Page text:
Arrow, Season 1, Episode 9 ‘Year’s End’
Directed by John Dahl
Story by Greg Berlanti & Marc Guggenheim
Teleplay by Andrew Kreisberg & Marc Guggenheim
Airs Wednesdays at 8pm ET on The CW
After two strong episodes, Arrow finished 2012 on a bit of a low note with ‘Year’s End’, an episode that revels too much in being mysterious as it sets up its plot tent poles for the second half of the season. There are some interesting reveals, but the occasional moments where there feels like some real momentum with the story – or at the very least, interesting set-up for the second half – get lost in the broader dramas that represent the weakest links of the show.
Of course, any conversation about Arrow‘s weak spots begin with Thea and Tommy, two characters who haven’t budged since the pilot. In Tommy’s case, its only a matter of time before him and Laurel are through, and Tommy either embraces or rebels against the evil his father, who is revealed in this episode to be the murderous Dark Archer. One thing the show’s really lacked so far is an enemy for Arrow who doesn’t wear a suit and cower in his presence – and although Malcolm’s reveal goes a way to deal with this, it doesn’t have the same emotional impact on the characters because Malcolm and Oliver are only tangentially connected, by proxy of Oliver’s father. Besides, Malcolm isn’t much more than a Bane clone at this point, and if Tommy would just get dark and interesting, it would kick the tension up a notch. Right now, wimpy relationshipy Tommy isn’t cutting it, his scenes consistently among the most groan worthy, both over his trope-infested dialogue and invisible character arc.
But his problems are all on a plot level, and can be fixed in an episode’s time – Thea’s character is a little more troublesome. She’s mainly been the voice of the past, reminding Oliver at every turn how shitty things were when she wasn’t around, sentiments repeated over and over throughout ‘Year’s End’ with her various tantrums. There are times when it feels like Willa Holland is drawing too much on the tone of The O.C. and Gossip Girl in her scenes with Oliver, which lack any nuance filled with her unwavering flippancy and constant eye-rolling. And it makes material that’s slightly goofy in the first place – Oliver trying to recapture Christmas for some unknown reason – feel even more soapy when the writers don’t give her anything to do but bitch. Unfortunately, I don’t think introducing a boyfriend Oliver immediately dislikes is the solution to the problem – adding superficial layers to their deeper issues with each other is only going to draw things out farther, with diminishing returns.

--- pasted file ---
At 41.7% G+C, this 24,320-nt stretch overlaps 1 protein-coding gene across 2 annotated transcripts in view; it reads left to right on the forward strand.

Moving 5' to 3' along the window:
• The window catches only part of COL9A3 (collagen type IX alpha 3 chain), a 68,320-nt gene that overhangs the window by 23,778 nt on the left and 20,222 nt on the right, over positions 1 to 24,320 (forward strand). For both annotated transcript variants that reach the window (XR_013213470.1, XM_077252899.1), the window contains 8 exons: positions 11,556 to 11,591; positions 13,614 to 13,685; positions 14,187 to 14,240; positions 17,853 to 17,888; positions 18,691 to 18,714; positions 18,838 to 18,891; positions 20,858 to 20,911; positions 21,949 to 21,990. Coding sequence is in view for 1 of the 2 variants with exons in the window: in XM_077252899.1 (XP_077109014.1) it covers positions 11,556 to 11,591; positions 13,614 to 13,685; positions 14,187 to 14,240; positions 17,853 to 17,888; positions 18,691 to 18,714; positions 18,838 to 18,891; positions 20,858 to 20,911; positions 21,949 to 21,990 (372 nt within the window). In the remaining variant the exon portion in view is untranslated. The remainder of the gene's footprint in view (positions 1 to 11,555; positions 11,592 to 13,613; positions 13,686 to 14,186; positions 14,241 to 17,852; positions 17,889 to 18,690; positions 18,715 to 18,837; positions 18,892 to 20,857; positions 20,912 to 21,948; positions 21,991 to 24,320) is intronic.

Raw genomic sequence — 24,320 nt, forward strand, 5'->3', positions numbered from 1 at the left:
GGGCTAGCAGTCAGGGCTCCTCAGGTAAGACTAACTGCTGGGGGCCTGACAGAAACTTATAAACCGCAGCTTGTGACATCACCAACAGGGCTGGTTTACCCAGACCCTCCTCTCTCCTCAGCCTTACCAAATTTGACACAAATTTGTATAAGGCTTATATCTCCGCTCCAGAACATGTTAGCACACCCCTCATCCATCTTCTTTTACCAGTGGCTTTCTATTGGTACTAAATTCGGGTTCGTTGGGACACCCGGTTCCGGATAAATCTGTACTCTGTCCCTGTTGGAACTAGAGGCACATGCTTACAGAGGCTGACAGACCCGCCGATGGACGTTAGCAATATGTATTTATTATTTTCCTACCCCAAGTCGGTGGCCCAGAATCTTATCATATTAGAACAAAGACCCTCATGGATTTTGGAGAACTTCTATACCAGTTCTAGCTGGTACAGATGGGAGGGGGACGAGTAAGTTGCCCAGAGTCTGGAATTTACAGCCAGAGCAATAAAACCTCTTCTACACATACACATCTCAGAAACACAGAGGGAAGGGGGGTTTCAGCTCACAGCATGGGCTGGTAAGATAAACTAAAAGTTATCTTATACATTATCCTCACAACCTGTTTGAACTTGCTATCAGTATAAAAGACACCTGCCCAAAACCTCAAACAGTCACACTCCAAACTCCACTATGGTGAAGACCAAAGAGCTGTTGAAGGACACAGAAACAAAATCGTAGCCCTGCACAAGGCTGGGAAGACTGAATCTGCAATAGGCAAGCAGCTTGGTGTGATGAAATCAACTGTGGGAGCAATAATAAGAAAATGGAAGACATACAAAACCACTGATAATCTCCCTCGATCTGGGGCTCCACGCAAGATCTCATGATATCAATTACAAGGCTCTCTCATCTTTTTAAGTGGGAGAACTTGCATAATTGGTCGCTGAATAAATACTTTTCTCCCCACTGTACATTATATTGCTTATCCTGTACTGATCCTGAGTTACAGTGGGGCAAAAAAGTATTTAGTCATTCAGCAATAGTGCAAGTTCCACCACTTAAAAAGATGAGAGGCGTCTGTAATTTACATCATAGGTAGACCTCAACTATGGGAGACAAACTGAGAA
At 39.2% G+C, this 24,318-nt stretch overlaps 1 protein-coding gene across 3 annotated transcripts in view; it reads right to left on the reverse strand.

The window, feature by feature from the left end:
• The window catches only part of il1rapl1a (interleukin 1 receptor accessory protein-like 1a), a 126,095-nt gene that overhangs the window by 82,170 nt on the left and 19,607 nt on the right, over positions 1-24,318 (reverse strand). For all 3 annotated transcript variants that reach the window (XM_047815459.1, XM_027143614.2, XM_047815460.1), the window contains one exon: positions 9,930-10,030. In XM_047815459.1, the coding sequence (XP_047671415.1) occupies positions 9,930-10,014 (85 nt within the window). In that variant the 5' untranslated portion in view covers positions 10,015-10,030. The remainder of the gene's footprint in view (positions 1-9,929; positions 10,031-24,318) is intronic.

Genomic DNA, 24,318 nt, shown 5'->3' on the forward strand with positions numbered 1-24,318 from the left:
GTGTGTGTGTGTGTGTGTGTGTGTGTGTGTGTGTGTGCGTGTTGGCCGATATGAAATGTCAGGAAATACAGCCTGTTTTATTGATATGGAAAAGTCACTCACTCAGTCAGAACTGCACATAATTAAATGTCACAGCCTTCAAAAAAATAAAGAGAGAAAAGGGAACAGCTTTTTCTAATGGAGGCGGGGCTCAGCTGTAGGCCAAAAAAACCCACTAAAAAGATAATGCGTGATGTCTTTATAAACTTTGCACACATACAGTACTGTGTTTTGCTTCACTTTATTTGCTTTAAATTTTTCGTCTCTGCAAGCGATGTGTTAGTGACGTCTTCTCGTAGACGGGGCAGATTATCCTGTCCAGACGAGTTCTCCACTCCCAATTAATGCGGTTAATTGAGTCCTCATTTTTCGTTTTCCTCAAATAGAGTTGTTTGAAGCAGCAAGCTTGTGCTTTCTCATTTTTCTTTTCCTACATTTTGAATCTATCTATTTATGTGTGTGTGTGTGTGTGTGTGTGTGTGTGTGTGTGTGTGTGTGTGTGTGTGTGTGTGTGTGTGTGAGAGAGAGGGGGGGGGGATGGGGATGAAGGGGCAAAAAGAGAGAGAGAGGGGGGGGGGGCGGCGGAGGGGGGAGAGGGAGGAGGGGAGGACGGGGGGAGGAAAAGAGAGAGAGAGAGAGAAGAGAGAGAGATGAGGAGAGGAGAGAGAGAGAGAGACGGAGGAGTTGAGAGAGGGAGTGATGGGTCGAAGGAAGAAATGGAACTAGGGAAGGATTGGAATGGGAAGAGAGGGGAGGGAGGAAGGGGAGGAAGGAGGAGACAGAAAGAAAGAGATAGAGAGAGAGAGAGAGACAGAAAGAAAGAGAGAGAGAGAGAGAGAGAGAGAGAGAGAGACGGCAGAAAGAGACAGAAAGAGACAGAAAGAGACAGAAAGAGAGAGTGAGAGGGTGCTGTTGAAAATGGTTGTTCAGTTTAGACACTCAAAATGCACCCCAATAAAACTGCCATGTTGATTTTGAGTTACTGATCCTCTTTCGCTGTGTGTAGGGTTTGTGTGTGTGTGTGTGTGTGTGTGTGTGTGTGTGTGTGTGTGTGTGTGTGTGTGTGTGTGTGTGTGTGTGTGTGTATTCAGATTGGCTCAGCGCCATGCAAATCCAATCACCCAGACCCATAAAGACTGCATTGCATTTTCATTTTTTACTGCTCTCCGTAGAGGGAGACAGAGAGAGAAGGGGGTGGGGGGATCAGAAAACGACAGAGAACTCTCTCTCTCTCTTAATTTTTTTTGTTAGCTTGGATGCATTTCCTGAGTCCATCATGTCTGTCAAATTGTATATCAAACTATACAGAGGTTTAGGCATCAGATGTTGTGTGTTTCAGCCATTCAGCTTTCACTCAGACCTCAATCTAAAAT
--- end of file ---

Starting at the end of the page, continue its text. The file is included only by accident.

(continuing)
Despite my complaints with ‘Year’s End’ as a whole, there are moments of promise; the abduction of Walter should get the wheels turning on unraveling the complex woman that is Moira, and we can see some action out of her, instead of empty threats that get pre-empted by every man around her. This is a time for her to start exercising her character, especially now that she has the impending threat of Malcolm’s apocalyptic plan weighing on her mind. The last five minutes of the episode establish the endgame for the season: in six months, some serious shit is going down – and while I’m a little worried about how they handle some of the inevitable convolution of plots to follow, I’m hoping Arrow doesn’t get too focused on external events, and bring us more strong character studies, like we saw in ‘Muse of Fire’ and ‘Vendetta’.
– the flashbacks reveal that the island was a prison, and the only two people left alive were Deathstroke and Yong Fei. Like anything else that happens on that island, I really could care less. I’m just waiting to hear the Smoke Monster in the background randomly in one episode.
– Arrow continues to do fighting scenes well – the confrontation between Dark Archer and Arrow was quick and brutal.
– the police commissioner is about as one-dimensional and conventionally thick-headed as they come. Corrupt? Word is still out.
– Felicity’s Micro$oft-powered search for the warehouse where the arrow came from was laughable. Oh, I need to get some secret information? Let’s use Bing!!!
– the wordless moment between Quentin and Laurel after she opens Tommy’s gift is beautiful, a rare example of the show showing and not telling.
– the last three episodes have shown Diggles training with Oliver… when will he get his costume?
– Oliver thinks the Green Arrow name is lame.